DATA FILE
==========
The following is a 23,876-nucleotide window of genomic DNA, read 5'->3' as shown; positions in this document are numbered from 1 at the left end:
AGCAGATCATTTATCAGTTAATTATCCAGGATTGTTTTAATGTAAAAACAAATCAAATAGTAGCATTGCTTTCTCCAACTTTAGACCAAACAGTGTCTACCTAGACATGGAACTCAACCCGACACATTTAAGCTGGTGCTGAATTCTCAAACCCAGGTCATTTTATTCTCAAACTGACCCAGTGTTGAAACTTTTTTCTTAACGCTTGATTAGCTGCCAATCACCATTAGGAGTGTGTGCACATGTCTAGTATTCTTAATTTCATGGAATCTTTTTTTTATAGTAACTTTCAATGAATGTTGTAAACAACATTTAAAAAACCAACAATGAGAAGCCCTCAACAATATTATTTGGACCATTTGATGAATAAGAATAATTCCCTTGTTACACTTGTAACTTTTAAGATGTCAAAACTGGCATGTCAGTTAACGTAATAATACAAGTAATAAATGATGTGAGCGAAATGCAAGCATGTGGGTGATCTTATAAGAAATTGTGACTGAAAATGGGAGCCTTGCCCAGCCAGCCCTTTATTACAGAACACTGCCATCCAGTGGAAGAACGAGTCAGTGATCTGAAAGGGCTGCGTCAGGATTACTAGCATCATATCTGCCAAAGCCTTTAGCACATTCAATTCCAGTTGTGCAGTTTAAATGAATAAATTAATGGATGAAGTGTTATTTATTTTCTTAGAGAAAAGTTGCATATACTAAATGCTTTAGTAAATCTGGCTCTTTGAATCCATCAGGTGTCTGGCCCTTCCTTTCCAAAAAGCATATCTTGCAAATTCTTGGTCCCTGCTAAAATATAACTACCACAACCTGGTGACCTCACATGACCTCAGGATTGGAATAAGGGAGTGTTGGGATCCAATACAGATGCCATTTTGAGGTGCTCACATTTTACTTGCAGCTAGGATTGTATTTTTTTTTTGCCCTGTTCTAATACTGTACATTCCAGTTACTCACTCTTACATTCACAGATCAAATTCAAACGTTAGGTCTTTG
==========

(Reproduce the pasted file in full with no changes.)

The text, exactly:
The following is a 23,876-nucleotide window of genomic DNA, read 5'->3' as shown; positions in this document are numbered from 1 at the left end:
AGCAGATCATTTATCAGTTAATTATCCAGGATTGTTTTAATGTAAAAACAAATCAAATAGTAGCATTGCTTTCTCCAACTTTAGACCAAACAGTGTCTACCTAGACATGGAACTCAACCCGACACATTTAAGCTGGTGCTGAATTCTCAAACCCAGGTCATTTTATTCTCAAACTGACCCAGTGTTGAAACTTTTTTCTTAACGCTTGATTAGCTGCCAATCACCATTAGGAGTGTGTGCACATGTCTAGTATTCTTAATTTCATGGAATCTTTTTTTTATAGTAACTTTCAATGAATGTTGTAAACAACATTTAAAAAACCAACAATGAGAAGCCCTCAACAATATTATTTGGACCATTTGATGAATAAGAATAATTCCCTTGTTACACTTGTAACTTTTAAGATGTCAAAACTGGCATGTCAGTTAACGTAATAATACAAGTAATAAATGATGTGAGCGAAATGCAAGCATGTGGGTGATCTTATAAGAAATTGTGACTGAAAATGGGAGCCTTGCCCAGCCAGCCCTTTATTACAGAACACTGCCATCCAGTGGAAGAACGAGTCAGTGATCTGAAAGGGCTGCGTCAGGATTACTAGCATCATATCTGCCAAAGCCTTTAGCACATTCAATTCCAGTTGTGCAGTTTAAATGAATAAATTAATGGATGAAGTGTTATTTATTTTCTTAGAGAAAAGTTGCATATACTAAATGCTTTAGTAAATCTGGCTCTTTGAATCCATCAGGTGTCTGGCCCTTCCTTTCCAAAAAGCATATCTTGCAAATTCTTGGTCCCTGCTAAAATATAACTACCACAACCTGGTGACCTCACATGACCTCAGGATTGGAATAAGGGAGTGTTGGGATCCAATACAGATGCCATTTTGAGGTGCTCACATTTTACTTGCAGCTAGGATTGTATTTTTTTTTTGCCCTGTTCTAATACTGTACATTCCAGTTACTCACTCTTACATTCACAGATCAAATTCAAACGTTAGGTCTTTG